Ok, making list now.
Good. After that, it’s time to start focusing on your a.m. self. Starting your morning on a positive note is one of the most impactful things you can do to develop day-to-day happiness.
I don’t have time to have a morning.
#Mythbuster time. Having a positive morning routine doesn’t require hours of your time but it does have the power to transform your day.
Ok, enlighten me.
Instead of immediately rushing into the day or grabbing your phone and starting to scroll, take a minute for yourself without any distractions and set an intention for the day ahead. What do you want to achieve, how do you want to achieve it, and with what attitude? Purposefully deciding how you want to experience and react to situations instead of being in defense/reactive mode all day is a great exercise for being more present and intentional.
Totes quotes: “We all yearn for the end of the human suffering brought about by the pandemic. And many, if not most, of us look forward to the end of the constraints and inconveniences it has imposed. But deep inside, there are probably a few things you dread about going back to normal life. Each of us, if we are brutally honest, could make a list of the activities and relationships that we didn’t like in pre-pandemic times, but that we accepted through self-deception, sheer inertia, and the pressure to go along and get along.” —Arthur Brooks, American social scientist, and author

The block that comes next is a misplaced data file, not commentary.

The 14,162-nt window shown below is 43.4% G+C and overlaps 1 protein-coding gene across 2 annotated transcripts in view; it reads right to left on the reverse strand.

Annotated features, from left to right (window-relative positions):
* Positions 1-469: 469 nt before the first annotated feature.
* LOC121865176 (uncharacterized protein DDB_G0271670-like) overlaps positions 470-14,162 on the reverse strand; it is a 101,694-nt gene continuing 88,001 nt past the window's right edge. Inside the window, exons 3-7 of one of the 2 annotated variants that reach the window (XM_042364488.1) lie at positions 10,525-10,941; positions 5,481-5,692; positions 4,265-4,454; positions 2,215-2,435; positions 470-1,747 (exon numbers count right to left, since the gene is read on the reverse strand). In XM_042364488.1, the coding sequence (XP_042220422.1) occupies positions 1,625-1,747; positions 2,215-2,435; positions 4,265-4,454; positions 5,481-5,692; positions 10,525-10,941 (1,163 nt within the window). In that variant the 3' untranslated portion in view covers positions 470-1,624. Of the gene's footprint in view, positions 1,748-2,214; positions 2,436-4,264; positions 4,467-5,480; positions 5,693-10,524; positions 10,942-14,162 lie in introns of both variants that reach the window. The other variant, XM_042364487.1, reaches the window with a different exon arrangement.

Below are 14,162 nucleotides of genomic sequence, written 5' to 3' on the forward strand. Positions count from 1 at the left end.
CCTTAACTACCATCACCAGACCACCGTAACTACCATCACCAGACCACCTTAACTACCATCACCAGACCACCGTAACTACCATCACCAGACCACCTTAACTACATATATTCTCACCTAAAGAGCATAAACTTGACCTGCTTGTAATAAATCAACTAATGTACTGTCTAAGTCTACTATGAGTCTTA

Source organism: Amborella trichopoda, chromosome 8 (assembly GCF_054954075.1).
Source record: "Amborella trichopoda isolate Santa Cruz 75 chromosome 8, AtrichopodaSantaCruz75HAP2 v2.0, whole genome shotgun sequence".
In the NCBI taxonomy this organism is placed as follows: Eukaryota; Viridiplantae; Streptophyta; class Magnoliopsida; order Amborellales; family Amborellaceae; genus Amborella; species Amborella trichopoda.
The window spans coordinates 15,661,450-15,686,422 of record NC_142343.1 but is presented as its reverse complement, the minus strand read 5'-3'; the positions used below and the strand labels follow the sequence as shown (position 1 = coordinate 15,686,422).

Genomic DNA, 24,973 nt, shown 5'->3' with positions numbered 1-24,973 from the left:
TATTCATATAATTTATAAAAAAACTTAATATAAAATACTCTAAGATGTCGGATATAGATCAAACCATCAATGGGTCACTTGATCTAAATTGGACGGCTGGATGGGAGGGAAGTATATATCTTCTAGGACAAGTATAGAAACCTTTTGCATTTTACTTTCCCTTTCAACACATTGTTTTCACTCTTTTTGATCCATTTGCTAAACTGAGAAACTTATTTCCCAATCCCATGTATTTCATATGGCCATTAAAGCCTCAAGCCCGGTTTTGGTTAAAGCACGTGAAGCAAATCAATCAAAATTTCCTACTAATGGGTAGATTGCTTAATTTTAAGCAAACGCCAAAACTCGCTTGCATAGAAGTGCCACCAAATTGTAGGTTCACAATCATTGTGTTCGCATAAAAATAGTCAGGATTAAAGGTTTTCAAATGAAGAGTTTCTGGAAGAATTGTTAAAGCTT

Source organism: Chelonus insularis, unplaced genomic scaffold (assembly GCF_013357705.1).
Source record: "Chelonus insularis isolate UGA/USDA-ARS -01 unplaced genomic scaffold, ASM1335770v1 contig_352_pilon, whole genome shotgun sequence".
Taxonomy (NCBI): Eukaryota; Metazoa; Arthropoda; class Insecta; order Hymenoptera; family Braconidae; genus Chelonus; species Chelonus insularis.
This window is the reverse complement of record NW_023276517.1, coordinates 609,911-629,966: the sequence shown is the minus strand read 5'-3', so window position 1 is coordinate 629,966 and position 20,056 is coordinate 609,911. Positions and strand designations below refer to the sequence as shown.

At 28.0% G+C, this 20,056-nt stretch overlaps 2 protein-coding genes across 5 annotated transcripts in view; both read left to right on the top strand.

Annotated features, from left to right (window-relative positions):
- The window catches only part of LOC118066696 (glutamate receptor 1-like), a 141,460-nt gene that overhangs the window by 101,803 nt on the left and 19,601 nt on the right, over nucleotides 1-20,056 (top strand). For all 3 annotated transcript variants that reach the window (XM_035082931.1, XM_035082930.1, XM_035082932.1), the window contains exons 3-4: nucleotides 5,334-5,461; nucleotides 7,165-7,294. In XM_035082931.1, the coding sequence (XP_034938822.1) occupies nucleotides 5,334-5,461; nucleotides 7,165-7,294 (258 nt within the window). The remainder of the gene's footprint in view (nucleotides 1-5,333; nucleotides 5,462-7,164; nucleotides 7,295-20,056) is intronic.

Further reading: Stop spending time on things you hate.
Now a break from the news…
Here’s something to…
- Celebrate: AAPI Heritage Month.
- Text: 20 texts to comfort someone who’s feeling anxious.
- Listen to: Do we even know how to socialize anymore?
- Read: Companies weigh requiring vaccines.
- Bookmark: What great mentorship looks like in a hybrid workplace.
- Collect: American Women Quarters Program